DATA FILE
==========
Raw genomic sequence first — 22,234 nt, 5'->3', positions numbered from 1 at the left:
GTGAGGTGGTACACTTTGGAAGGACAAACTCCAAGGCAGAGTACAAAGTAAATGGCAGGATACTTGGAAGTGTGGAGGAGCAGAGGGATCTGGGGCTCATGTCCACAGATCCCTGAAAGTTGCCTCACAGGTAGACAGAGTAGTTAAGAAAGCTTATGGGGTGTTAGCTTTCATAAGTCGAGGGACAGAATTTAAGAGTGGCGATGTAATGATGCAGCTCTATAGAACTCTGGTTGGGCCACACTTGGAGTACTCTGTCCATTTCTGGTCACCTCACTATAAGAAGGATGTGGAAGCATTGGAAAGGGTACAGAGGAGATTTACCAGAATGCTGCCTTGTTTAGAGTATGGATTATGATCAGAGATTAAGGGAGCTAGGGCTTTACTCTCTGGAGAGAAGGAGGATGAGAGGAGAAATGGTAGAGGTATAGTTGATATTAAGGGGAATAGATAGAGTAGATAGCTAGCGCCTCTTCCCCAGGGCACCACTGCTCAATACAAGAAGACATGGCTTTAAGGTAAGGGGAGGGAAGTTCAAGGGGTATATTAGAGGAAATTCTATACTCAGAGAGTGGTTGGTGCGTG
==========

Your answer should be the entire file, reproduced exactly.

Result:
Raw genomic sequence first — 22,234 nt, 5'->3', positions numbered from 1 at the left:
GTGAGGTGGTACACTTTGGAAGGACAAACTCCAAGGCAGAGTACAAAGTAAATGGCAGGATACTTGGAAGTGTGGAGGAGCAGAGGGATCTGGGGCTCATGTCCACAGATCCCTGAAAGTTGCCTCACAGGTAGACAGAGTAGTTAAGAAAGCTTATGGGGTGTTAGCTTTCATAAGTCGAGGGACAGAATTTAAGAGTGGCGATGTAATGATGCAGCTCTATAGAACTCTGGTTGGGCCACACTTGGAGTACTCTGTCCATTTCTGGTCACCTCACTATAAGAAGGATGTGGAAGCATTGGAAAGGGTACAGAGGAGATTTACCAGAATGCTGCCTTGTTTAGAGTATGGATTATGATCAGAGATTAAGGGAGCTAGGGCTTTACTCTCTGGAGAGAAGGAGGATGAGAGGAGAAATGGTAGAGGTATAGTTGATATTAAGGGGAATAGATAGAGTAGATAGCTAGCGCCTCTTCCCCAGGGCACCACTGCTCAATACAAGAAGACATGGCTTTAAGGTAAGGGGAGGGAAGTTCAAGGGGTATATTAGAGGAAATTCTATACTCAGAGAGTGGTTGGTGCGTG